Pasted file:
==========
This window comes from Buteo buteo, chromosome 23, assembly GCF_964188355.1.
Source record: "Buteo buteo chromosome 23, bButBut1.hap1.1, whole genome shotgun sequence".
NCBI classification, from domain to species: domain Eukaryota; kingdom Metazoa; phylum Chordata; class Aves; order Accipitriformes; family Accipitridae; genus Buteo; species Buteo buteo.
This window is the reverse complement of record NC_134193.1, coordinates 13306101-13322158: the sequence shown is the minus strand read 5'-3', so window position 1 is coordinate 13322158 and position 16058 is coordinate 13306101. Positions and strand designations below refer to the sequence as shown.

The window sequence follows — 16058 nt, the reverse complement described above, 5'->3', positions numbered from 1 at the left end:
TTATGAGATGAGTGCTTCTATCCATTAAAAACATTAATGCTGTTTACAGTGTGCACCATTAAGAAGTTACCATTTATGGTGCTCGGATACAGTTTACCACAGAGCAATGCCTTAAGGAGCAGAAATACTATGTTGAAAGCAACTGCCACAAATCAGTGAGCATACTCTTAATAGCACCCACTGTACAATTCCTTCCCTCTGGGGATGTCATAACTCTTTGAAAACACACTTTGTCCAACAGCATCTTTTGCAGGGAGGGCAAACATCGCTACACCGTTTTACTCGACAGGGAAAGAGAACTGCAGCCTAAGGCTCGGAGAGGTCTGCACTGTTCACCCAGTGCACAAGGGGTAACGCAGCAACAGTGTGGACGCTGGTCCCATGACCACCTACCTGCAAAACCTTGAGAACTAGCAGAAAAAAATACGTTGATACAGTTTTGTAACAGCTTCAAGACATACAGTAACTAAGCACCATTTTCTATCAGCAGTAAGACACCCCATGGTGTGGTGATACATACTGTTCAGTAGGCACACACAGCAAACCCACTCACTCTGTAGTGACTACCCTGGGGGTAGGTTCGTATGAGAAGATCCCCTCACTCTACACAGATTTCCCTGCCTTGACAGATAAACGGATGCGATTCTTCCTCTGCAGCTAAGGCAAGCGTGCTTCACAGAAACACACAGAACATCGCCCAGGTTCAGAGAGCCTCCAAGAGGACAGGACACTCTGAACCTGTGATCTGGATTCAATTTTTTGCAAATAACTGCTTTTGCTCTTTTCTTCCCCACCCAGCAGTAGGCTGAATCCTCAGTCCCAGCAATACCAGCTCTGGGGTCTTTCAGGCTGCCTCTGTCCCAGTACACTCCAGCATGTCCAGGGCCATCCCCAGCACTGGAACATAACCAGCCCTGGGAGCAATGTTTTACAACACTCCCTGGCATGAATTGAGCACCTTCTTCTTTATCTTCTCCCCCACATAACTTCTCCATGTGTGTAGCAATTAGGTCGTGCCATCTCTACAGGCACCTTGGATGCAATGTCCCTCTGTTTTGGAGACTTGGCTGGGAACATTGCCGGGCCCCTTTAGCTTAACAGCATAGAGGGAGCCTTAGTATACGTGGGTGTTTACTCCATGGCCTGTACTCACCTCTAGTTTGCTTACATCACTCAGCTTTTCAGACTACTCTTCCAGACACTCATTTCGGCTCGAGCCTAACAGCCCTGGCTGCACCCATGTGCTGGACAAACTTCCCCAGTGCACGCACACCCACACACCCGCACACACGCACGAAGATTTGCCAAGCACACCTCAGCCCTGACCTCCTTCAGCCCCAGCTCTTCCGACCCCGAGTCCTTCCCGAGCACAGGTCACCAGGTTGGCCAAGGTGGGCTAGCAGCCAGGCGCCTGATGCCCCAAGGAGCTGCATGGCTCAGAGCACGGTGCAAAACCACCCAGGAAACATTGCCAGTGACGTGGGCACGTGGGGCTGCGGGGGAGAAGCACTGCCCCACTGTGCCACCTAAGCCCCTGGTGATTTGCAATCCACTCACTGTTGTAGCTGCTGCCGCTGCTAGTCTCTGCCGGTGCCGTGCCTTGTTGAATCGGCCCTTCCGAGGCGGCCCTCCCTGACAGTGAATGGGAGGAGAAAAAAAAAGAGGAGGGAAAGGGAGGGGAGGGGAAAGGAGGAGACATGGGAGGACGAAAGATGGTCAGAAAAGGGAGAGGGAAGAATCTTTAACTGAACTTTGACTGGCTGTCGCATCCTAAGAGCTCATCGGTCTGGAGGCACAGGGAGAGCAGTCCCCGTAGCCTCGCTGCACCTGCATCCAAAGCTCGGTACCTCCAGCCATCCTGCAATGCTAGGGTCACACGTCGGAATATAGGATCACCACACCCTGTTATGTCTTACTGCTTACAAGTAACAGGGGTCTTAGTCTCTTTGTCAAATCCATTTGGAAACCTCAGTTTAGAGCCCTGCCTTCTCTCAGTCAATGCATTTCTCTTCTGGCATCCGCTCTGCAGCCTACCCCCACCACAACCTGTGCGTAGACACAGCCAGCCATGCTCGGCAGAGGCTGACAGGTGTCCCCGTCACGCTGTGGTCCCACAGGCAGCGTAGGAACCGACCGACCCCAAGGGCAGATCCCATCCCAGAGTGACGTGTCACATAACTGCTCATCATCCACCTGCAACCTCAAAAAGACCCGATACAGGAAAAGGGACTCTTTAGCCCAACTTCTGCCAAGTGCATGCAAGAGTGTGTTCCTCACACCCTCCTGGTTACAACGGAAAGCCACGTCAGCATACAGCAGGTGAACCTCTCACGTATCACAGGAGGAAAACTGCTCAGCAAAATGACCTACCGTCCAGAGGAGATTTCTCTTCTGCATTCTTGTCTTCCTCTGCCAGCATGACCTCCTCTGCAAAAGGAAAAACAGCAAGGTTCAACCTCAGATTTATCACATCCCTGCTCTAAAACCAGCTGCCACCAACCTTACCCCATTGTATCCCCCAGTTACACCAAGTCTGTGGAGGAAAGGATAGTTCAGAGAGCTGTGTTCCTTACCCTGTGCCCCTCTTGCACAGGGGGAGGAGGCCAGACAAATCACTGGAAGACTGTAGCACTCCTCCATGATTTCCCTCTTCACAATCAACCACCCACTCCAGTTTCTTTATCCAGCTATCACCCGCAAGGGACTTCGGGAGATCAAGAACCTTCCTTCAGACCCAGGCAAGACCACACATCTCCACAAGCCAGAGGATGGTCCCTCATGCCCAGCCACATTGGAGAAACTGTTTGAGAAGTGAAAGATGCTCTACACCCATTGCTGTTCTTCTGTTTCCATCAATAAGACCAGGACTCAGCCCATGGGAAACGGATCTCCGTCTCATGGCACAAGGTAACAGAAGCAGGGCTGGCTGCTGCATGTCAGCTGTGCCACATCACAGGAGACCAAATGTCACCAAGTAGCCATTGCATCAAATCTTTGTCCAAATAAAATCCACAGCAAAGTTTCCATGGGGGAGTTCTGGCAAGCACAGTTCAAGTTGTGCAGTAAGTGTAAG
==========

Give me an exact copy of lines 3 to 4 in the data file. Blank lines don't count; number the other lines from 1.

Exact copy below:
NCBI classification, from domain to species: domain Eukaryota; kingdom Metazoa; phylum Chordata; class Aves; order Accipitriformes; family Accipitridae; genus Buteo; species Buteo buteo.
This window is the reverse complement of record NC_134193.1, coordinates 13306101-13322158: the sequence shown is the minus strand read 5'-3', so window position 1 is coordinate 13322158 and position 16058 is coordinate 13306101. Positions and strand designations below refer to the sequence as shown.